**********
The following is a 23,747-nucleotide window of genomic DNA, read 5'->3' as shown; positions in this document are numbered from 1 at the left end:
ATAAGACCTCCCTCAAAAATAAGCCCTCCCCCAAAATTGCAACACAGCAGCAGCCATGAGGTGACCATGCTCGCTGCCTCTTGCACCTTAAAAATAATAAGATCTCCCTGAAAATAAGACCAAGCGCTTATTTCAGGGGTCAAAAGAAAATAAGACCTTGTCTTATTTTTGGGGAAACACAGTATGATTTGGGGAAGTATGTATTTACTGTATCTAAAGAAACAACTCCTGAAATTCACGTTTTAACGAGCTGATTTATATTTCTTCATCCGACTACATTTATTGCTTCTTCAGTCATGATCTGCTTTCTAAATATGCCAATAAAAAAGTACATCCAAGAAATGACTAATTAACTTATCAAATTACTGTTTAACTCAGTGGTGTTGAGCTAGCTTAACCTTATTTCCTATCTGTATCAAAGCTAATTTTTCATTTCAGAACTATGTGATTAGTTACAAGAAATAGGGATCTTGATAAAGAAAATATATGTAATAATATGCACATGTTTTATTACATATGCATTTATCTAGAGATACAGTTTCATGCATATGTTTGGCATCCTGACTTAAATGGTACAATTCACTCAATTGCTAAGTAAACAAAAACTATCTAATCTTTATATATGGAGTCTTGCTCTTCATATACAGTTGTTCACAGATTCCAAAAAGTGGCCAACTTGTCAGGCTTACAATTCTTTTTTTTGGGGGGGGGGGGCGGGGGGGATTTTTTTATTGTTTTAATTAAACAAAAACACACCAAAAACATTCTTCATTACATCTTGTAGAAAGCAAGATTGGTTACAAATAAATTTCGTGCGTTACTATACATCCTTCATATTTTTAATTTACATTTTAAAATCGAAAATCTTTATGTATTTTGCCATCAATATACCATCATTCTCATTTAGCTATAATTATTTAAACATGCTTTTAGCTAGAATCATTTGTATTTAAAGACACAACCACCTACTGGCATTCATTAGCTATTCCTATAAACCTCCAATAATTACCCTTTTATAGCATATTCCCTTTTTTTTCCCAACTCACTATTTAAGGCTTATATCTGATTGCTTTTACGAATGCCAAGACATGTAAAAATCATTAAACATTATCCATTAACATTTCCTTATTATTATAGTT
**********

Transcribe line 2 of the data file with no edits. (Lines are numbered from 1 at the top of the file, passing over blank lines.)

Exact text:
ATAAGACCTCCCTCAAAAATAAGCCCTCCCCCAAAATTGCAACACAGCAGCAGCCATGAGGTGACCATGCTCGCTGCCTCTTGCACCTTAAAAATAATAAGATCTCCCTGAAAATAAGACCAAGCGCTTATTTCAGGGGTCAAAAGAAAATAAGACCTTGTCTTATTTTTGGGGAAACACAGTATGATTTGGGGAAGTATGTATTTACTGTATCTAAAGAAACAACTCCTGAAATTCACGTTTTAACGAGCTGATTTATATTTCTTCATCCGACTACATTTATTGCTTCTTCAGTCATGATCTGCTTTCTAAATATGCCAATAAAAAAGTACATCCAAGAAATGACTAATTAACTTATCAAATTACTGTTTAACTCAGTGGTGTTGAGCTAGCTTAACCTTATTTCCTATCTGTATCAAAGCTAATTTTTCATTTCAGAACTATGTGATTAGTTACAAGAAATAGGGATCTTGATAAAGAAAATATATGTAATAATATGCACATGTTTTATTACATATGCATTTATCTAGAGATACAGTTTCATGCATATGTTTGGCATCCTGACTTAAATGGTACAATTCACTCAATTGCTAAGTAAACAAAAACTATCTAATCTTTATATATGGAGTCTTGCTCTTCATATACAGTTGTTCACAGATTCCAAAAAGTGGCCAACTTGTCAGGCTTACAATTCTTTTTTTTGGGGGGGGGGGGCGGGGGGGATTTTTTTATTGTTTTAATTAAACAAAAACACACCAAAAACATTCTTCATTACATCTTGTAGAAAGCAAGATTGGTTACAAATAAATTTCGTGCGTTACTATACATCCTTCATATTTTTAATTTACATTTTAAAATCGAAAATCTTTATGTATTTTGCCATCAATATACCATCATTCTCATTTAGCTATAATTATTTAAACATGCTTTTAGCTAGAATCATTTGTATTTAAAGACACAACCACCTACTGGCATTCATTAGCTATTCCTATAAACCTCCAATAATTACCCTTTTATAGCATATTCCCTTTTTTTTCCCAACTCACTATTTAAGGCTTATATCTGATTGCTTTTACGAATGCCAAGACATGTAAAAATCATTAAACATTATCCATTAACATTTCCTTATTATTATAGTT